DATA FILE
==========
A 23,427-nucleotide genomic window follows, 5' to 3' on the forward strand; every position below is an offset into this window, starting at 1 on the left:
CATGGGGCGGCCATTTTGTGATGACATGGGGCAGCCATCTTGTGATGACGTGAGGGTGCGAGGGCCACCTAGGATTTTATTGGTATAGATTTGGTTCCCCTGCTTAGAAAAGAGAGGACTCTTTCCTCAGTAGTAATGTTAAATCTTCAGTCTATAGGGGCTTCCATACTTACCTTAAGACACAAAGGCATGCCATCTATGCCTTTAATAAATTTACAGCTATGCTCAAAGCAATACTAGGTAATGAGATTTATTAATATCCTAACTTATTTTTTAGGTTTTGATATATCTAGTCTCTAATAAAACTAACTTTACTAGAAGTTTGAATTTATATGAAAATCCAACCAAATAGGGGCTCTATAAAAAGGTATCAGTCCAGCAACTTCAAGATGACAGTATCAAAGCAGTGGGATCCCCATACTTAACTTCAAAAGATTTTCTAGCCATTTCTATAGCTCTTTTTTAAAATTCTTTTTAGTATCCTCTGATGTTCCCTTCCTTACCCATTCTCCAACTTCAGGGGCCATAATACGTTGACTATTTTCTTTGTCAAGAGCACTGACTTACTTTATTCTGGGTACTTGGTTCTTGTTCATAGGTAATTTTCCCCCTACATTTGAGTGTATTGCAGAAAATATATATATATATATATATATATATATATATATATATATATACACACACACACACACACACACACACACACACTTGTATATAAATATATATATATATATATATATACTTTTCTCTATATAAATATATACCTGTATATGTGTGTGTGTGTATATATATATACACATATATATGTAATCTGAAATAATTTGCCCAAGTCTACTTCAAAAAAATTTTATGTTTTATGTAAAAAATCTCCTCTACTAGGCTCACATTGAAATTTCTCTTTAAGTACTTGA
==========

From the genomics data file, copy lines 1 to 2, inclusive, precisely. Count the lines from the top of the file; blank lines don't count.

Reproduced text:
A 23,427-nucleotide genomic window follows, 5' to 3' on the forward strand; every position below is an offset into this window, starting at 1 on the left:
CATGGGGCGGCCATTTTGTGATGACATGGGGCAGCCATCTTGTGATGACGTGAGGGTGCGAGGGCCACCTAGGATTTTATTGGTATAGATTTGGTTCCCCTGCTTAGAAAAGAGAGGACTCTTTCCTCAGTAGTAATGTTAAATCTTCAGTCTATAGGGGCTTCCATACTTACCTTAAGACACAAAGGCATGCCATCTATGCCTTTAATAAATTTACAGCTATGCTCAAAGCAATACTAGGTAATGAGATTTATTAATATCCTAACTTATTTTTTAGGTTTTGATATATCTAGTCTCTAATAAAACTAACTTTACTAGAAGTTTGAATTTATATGAAAATCCAACCAAATAGGGGCTCTATAAAAAGGTATCAGTCCAGCAACTTCAAGATGACAGTATCAAAGCAGTGGGATCCCCATACTTAACTTCAAAAGATTTTCTAGCCATTTCTATAGCTCTTTTTTAAAATTCTTTTTAGTATCCTCTGATGTTCCCTTCCTTACCCATTCTCCAACTTCAGGGGCCATAATACGTTGACTATTTTCTTTGTCAAGAGCACTGACTTACTTTATTCTGGGTACTTGGTTCTTGTTCATAGGTAATTTTCCCCCTACATTTGAGTGTATTGCAGAAAATATATATATATATATATATATATATATATATATATATATATACACACACACACACACACACACACACACACACTTGTATATAAATATATATATATATATATATATACTTTTCTCTATATAAATATATACCTGTATATGTGTGTGTGTGTATATATATATACACATATATATGTAATCTGAAATAATTTGCCCAAGTCTACTTCAAAAAAATTTTATGTTTTATGTAAAAAATCTCCTCTACTAGGCTCACATTGAAATTTCTCTTTAAGTACTTGA